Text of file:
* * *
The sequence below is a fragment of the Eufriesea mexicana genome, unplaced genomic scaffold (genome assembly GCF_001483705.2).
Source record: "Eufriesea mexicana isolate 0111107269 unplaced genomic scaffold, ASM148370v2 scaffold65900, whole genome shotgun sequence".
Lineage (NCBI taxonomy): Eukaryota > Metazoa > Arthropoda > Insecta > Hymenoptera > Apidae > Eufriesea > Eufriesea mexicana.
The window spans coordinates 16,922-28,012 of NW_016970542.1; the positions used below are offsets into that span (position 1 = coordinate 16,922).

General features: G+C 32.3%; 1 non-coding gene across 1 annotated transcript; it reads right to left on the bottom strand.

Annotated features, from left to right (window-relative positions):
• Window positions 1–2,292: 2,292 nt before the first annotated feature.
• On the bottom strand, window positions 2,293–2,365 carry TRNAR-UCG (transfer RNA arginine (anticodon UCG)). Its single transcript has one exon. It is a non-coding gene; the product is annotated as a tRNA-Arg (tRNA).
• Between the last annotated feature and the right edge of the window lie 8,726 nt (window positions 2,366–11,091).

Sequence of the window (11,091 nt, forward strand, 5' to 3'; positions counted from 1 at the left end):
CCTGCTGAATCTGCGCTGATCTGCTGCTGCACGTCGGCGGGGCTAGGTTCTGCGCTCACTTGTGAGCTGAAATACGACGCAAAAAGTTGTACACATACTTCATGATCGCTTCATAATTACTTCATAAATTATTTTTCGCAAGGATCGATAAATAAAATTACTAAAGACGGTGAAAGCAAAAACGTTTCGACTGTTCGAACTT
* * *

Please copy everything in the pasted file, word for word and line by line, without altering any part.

The sequence below is a fragment of the Eufriesea mexicana genome, unplaced genomic scaffold (genome assembly GCF_001483705.2).
Source record: "Eufriesea mexicana isolate 0111107269 unplaced genomic scaffold, ASM148370v2 scaffold65900, whole genome shotgun sequence".
Lineage (NCBI taxonomy): Eukaryota > Metazoa > Arthropoda > Insecta > Hymenoptera > Apidae > Eufriesea > Eufriesea mexicana.
The window spans coordinates 16,922-28,012 of NW_016970542.1; the positions used below are offsets into that span (position 1 = coordinate 16,922).

General features: G+C 32.3%; 1 non-coding gene across 1 annotated transcript; it reads right to left on the bottom strand.

Annotated features, from left to right (window-relative positions):
• Window positions 1–2,292: 2,292 nt before the first annotated feature.
• On the bottom strand, window positions 2,293–2,365 carry TRNAR-UCG (transfer RNA arginine (anticodon UCG)). Its single transcript has one exon. It is a non-coding gene; the product is annotated as a tRNA-Arg (tRNA).
• Between the last annotated feature and the right edge of the window lie 8,726 nt (window positions 2,366–11,091).

Sequence of the window (11,091 nt, forward strand, 5' to 3'; positions counted from 1 at the left end):
CCTGCTGAATCTGCGCTGATCTGCTGCTGCACGTCGGCGGGGCTAGGTTCTGCGCTCACTTGTGAGCTGAAATACGACGCAAAAAGTTGTACACATACTTCATGATCGCTTCATAATTACTTCATAAATTATTTTTCGCAAGGATCGATAAATAAAATTACTAAAGACGGTGAAAGCAAAAACGTTTCGACTGTTCGAACTT